Under the ABC test, a worker can only be classified as an independent contractor if they meet all three factors:
(A) The worker is free from the control and direction of the hiring entity in connection with the performance of the work, both under the contract for the performance of the work and in fact;
(B) The worker performs work that is outside the usual course of the hiring entity’s business; and
(C) The worker is customarily engaged in an independently established trade, occupation, or business of the same nature as that involved in the work performed.
Both the Borello standard and the ABC test assume the worker is an employee. The hiring entity has the burden to prove the worker is an independent contractor. However, the ABC test is designed to make it easier for both businesses and workers to determine in advance whether a worker is an independent contractor or an employee. Additionally, Dynamex’s ABC test was limited to claims arising solely under a California Wage Order; it did not extend to other employer obligations established under the Labor Code.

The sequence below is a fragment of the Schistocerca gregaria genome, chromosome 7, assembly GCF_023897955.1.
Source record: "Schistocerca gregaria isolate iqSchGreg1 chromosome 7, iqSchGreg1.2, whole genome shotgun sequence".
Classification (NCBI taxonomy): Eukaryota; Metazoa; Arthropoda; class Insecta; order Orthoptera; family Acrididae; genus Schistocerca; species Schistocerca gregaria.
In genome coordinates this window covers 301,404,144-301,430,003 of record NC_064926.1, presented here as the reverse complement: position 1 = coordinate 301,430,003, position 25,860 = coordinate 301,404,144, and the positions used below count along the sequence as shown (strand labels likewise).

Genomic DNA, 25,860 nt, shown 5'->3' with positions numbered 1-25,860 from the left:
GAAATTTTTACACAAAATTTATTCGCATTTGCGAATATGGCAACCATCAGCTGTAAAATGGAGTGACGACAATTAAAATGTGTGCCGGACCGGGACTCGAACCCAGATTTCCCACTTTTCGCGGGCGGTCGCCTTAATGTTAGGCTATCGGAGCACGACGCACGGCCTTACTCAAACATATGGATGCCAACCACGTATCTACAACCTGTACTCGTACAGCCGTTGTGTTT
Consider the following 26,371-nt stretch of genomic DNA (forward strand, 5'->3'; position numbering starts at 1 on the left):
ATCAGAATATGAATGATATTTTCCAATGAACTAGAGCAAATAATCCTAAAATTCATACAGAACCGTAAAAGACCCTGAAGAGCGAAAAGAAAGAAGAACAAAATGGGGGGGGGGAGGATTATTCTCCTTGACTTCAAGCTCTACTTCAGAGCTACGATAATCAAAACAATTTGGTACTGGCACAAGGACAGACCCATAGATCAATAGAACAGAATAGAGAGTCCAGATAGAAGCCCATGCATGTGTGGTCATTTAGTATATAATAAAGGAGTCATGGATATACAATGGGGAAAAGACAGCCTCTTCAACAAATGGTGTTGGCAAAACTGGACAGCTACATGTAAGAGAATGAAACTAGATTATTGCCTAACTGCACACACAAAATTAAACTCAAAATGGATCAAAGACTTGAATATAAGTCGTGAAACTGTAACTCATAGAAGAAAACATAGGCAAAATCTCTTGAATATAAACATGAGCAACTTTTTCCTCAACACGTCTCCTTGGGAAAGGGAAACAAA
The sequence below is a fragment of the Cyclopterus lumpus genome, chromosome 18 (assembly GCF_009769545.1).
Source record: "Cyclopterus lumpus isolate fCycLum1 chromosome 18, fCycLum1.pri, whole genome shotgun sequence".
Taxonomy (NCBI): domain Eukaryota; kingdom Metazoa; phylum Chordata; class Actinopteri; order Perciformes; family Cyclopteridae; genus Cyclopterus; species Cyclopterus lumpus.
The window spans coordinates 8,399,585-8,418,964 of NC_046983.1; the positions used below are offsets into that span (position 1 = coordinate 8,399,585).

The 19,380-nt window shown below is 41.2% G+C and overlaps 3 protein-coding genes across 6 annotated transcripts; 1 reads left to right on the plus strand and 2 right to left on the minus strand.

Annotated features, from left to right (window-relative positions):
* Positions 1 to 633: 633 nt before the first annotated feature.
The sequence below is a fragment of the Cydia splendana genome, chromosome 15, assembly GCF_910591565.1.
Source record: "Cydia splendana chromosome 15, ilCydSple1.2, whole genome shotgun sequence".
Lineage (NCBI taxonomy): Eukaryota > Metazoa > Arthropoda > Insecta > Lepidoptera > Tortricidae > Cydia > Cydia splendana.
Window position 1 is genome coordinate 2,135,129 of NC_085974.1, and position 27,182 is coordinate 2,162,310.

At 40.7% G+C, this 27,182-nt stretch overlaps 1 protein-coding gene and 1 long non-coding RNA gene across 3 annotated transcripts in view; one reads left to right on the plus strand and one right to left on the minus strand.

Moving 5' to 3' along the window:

The ABC test in Dynamex imposes a significantly higher burden on companies than the previous Borello standard, making it more difficult to establish independent contractor status.
AB 5 – The California Legislature’s Attempt to Expand on Dynamex
Just eight months after the Dynamex decision, the California State Assembly sought to codify and expand the ABC test into state law. Assemblymember Lorena Gonzalez introduced Assembly Bill 5 (AB 5), which would make the ABC test applicable to any claim arising under the Labor Code, not just those under the wage orders.
The bill was designed to regulate companies that hire gig workers in large numbers, such as ride-sharing companies, but it also had broader implications on the business community and other professions that rely on contractors for work. The AB 5 version of the ABC test assumes that workers are employees unless the company that hires them can prove the test elements apply. The ABC test is so tough in large part because each element (A, B and C) must be proven to establish independent contractor status; if not, the worker is properly classified as an employee.